What Are Office Space Subscriptions and How Can They Possibly Work?

office space subscriptions

I first came across the idea of office space subscriptions whilst attending an industry conference in Manhattan in 2016.

Bill Jacobson from www.workbar.com led a session talking about his business exploits in Boston. His team have built up a network of 8 fantastic workspace communities, including an interesting collaboration with Staples to form coworking spaces within their stores.  The question he posed on that day was:

Why would it not become normal to have office space subscriptions?

We are all familiar with the subscription model and most of us consume various products and services on this basis. The more obvious examples being a SKY or Netflix subscription, a monthly mobile phone subscription and more recently a food or “grazing” subscription. Businesses are now using the subscription model to sell everything from shaving equipment to gin.

Perhaps the closest example to the serviced office space subscription is a gym membership. At some time or other, most of us have bought the odd bit of gym equipment, which may now be slowly deteriorating at the back of the garage. The vast majority of us might not be able to afford a large gym. Not to mention the equipment, staff, a swimming pool and all the services to maintain such an outlay.

However, by using a membership or subscription model we can collectively share the cost of the facilities which means we afford a much bigger, better equipped and inspirational space than we would on our own.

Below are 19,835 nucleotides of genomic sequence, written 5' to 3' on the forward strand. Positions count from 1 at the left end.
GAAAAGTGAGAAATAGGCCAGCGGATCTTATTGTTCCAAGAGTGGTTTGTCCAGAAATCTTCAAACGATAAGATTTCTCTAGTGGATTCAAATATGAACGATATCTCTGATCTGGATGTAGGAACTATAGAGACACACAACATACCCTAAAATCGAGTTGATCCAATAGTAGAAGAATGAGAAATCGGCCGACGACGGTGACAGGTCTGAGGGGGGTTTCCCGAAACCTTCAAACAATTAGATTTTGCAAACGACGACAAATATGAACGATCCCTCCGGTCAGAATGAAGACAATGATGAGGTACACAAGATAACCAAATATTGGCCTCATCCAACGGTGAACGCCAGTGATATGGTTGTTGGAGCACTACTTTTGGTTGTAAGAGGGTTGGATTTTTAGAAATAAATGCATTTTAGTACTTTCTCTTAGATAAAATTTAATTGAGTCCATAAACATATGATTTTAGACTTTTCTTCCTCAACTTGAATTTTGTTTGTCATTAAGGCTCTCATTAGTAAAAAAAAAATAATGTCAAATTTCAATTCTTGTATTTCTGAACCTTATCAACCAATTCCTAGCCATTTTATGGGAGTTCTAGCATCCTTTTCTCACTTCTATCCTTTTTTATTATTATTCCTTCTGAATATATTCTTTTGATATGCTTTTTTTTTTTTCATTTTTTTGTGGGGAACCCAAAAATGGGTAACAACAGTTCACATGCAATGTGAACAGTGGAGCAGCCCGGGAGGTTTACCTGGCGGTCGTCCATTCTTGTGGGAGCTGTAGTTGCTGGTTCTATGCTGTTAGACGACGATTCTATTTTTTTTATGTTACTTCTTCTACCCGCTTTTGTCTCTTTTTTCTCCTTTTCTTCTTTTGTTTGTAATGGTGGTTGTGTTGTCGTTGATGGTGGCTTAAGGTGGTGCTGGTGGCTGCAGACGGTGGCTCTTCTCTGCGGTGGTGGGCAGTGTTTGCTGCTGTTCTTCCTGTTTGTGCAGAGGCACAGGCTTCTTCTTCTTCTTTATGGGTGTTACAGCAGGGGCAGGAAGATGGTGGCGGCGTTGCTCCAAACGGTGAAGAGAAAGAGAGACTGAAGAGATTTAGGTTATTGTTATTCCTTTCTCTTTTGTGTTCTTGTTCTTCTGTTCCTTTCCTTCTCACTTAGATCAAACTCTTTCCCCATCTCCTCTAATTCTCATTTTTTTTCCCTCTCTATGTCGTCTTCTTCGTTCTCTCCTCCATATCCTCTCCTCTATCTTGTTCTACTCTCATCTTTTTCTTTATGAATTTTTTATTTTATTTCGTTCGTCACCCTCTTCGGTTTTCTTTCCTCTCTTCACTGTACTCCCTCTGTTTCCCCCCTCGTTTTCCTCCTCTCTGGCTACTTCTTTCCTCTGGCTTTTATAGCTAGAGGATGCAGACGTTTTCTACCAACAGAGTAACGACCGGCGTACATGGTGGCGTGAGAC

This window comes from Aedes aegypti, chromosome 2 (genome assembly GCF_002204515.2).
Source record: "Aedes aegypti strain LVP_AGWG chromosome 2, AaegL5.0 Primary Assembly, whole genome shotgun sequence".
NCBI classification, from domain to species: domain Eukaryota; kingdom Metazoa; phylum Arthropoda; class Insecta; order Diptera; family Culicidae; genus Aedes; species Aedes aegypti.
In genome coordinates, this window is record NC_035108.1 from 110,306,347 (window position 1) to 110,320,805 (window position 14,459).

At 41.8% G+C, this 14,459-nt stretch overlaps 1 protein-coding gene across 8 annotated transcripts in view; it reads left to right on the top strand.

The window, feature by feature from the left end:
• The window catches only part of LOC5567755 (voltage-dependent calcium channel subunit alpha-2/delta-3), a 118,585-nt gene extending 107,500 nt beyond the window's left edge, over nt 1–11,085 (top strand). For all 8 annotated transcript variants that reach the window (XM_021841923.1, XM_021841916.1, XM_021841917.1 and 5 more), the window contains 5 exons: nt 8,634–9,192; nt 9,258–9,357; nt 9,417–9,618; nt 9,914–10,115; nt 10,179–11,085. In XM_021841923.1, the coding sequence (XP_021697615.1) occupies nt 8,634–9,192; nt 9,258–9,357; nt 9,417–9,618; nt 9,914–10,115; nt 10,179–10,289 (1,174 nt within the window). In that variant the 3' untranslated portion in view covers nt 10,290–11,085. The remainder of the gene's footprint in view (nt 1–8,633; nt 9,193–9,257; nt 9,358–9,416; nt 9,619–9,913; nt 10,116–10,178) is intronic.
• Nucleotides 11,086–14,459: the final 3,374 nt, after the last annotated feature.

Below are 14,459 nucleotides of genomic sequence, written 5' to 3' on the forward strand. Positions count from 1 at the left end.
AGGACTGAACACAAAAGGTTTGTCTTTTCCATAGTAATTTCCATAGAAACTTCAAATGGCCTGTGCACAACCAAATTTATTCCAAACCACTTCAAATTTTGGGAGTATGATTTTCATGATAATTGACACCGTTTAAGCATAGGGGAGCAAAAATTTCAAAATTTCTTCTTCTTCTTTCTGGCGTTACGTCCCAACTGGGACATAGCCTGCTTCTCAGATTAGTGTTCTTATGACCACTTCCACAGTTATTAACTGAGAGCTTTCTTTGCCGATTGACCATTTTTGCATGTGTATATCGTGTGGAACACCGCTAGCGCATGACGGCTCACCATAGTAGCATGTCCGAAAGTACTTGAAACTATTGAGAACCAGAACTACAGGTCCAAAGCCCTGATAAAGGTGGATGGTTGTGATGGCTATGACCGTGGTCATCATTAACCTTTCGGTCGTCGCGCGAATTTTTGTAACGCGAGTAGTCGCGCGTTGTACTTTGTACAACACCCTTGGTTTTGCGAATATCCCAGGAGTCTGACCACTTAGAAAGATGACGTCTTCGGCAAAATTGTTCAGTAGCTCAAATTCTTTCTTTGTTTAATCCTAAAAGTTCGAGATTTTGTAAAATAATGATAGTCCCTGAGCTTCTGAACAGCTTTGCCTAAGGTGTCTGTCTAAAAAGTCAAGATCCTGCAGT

Bill was suggesting that as technology gets better and the work life balance shifts more towards a blended way of work and play, people will begin to demand workspace which is inspirational and not dull and used on an adhoc basis rather than 9-5. Ease of access, superfast internet access and community all play a part in this new world of work.

The LibertySpace Philosophy

When I first heard it, I did wonder if this could really happen. Could the real estate industry actually cope with this more fluid approach and would customers really adopt the model.

We have been using a partial membership model for our coworking lounges at the Kinross and Rosyth locations for about 3 years. Fast forward two years from Bill’s talk and I am fully converted.

In fact, our latest development, the Flour Mill Dundee, includes a whole floor dedicated to coworking. It also boasts a large business lounge, event space and private offices. All sold on a membership basis. It has been amazing to see how quickly people get on board and recognise the simplicity of the model.

All users of the building will have a membership of The Flour Mill Dundee business community. That means business lounge for hot deskers, or traditional 2 or 3 person office users are part of the same gang.  The subscription will give them access to the business lounge, meeting rooms and Mill Community events. The whole space will have superfast fibre wifi access, available anywhere in the 5 storeys of this fantastic historical building.

Still sceptical? Give it time, office space subscriptions could be coming to you sooner than you think.


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